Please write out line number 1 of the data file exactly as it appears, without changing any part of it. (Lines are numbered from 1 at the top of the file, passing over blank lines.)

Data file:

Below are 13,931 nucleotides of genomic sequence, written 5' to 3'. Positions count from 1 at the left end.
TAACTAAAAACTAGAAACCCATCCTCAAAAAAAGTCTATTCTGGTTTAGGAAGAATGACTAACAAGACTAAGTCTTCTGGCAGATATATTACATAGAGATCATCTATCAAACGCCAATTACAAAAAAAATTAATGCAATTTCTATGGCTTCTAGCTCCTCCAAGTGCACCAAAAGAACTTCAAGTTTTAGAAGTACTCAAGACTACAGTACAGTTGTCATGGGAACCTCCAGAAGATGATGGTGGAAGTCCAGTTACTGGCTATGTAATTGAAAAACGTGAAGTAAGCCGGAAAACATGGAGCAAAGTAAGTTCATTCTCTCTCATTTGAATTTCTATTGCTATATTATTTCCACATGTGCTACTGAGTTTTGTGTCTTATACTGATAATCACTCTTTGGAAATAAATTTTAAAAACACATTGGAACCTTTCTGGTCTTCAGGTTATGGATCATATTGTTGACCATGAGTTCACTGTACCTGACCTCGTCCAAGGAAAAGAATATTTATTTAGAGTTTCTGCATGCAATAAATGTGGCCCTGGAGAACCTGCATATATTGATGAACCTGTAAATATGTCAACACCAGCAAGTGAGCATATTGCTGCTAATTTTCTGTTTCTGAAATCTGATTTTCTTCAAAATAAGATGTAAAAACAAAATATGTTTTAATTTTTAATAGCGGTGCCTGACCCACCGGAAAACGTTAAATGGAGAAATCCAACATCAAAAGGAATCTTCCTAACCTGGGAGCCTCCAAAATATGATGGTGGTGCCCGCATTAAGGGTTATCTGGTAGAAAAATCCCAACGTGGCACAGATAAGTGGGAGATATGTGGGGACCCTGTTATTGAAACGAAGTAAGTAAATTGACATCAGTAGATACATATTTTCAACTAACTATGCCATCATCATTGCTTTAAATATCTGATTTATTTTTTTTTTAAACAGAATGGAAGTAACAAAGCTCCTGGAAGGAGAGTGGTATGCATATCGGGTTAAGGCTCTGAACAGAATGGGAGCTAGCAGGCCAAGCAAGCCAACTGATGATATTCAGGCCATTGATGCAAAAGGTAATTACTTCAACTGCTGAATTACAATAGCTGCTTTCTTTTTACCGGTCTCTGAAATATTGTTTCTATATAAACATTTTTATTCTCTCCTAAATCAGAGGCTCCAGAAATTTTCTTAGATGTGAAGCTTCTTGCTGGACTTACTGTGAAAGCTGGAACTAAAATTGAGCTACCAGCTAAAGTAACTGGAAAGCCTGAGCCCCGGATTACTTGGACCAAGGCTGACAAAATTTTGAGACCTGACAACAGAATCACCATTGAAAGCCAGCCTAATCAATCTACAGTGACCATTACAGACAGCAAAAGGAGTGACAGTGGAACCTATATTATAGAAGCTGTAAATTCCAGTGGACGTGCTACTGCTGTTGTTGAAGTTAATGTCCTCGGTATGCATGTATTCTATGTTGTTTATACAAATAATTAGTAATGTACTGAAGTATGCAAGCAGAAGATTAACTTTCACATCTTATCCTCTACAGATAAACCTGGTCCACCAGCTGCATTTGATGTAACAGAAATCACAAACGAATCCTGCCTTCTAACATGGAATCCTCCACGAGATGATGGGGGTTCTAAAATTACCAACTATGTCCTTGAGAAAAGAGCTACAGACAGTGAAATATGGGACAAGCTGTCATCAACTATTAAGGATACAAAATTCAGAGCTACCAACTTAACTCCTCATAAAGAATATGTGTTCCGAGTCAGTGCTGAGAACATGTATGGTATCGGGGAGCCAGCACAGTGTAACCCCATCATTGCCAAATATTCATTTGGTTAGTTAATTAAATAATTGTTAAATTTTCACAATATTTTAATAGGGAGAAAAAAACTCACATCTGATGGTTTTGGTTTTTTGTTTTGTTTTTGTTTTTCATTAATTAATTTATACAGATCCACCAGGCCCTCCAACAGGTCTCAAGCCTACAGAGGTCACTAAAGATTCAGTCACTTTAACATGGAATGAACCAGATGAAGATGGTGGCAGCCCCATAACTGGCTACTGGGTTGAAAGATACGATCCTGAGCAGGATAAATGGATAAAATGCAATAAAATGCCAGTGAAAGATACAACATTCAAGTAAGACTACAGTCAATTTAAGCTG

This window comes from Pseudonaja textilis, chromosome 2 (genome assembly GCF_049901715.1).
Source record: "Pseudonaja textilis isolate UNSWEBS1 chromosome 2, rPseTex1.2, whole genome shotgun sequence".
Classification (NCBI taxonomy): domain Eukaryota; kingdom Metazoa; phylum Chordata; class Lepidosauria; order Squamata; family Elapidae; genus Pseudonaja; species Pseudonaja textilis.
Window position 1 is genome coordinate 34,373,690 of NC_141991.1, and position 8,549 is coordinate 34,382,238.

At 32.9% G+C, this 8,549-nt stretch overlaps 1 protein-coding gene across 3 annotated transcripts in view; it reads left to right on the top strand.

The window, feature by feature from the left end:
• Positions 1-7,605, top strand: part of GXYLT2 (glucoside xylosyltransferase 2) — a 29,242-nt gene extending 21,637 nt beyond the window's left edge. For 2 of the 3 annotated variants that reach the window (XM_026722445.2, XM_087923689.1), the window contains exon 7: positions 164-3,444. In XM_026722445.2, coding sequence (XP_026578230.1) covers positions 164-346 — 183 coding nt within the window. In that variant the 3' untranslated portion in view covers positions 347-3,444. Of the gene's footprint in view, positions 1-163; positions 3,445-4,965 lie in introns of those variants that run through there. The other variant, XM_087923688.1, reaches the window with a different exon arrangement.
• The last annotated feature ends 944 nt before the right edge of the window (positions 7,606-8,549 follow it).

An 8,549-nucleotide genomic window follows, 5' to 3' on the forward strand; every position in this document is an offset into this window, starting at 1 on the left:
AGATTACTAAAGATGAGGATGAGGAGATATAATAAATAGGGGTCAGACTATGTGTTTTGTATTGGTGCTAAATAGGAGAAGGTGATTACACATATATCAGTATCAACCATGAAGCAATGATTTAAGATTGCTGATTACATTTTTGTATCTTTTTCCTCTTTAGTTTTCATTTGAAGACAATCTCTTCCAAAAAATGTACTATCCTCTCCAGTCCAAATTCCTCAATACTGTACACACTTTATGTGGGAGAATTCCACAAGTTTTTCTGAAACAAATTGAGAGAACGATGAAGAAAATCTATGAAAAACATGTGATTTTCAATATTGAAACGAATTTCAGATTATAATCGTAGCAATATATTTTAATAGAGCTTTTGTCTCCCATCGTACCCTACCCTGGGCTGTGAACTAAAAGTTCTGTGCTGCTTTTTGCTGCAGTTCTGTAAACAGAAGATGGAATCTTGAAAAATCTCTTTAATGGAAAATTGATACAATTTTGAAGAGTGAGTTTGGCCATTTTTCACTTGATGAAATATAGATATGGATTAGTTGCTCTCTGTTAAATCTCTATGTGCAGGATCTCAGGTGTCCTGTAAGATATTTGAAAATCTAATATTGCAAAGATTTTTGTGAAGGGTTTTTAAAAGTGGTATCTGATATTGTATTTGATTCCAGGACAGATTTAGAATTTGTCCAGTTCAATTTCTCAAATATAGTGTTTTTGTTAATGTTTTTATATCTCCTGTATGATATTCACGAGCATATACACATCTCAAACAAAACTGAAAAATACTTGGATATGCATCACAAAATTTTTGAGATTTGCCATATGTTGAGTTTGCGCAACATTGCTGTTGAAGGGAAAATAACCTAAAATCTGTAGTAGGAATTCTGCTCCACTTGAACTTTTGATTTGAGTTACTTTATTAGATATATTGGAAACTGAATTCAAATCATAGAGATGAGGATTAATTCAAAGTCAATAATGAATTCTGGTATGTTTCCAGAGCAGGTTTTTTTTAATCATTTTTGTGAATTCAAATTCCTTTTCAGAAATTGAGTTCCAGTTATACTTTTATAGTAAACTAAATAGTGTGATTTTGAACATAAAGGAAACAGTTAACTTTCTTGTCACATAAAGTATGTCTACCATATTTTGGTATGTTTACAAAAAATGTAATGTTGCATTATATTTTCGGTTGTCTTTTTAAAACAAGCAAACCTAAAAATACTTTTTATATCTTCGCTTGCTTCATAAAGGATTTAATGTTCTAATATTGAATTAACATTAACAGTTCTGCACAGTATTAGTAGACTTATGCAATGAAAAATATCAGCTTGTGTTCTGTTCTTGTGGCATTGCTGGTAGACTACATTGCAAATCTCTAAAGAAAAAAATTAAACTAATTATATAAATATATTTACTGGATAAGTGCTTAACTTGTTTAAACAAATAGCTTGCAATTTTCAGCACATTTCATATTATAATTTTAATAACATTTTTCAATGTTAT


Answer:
Below are 13,931 nucleotides of genomic sequence, written 5' to 3'. Positions count from 1 at the left end.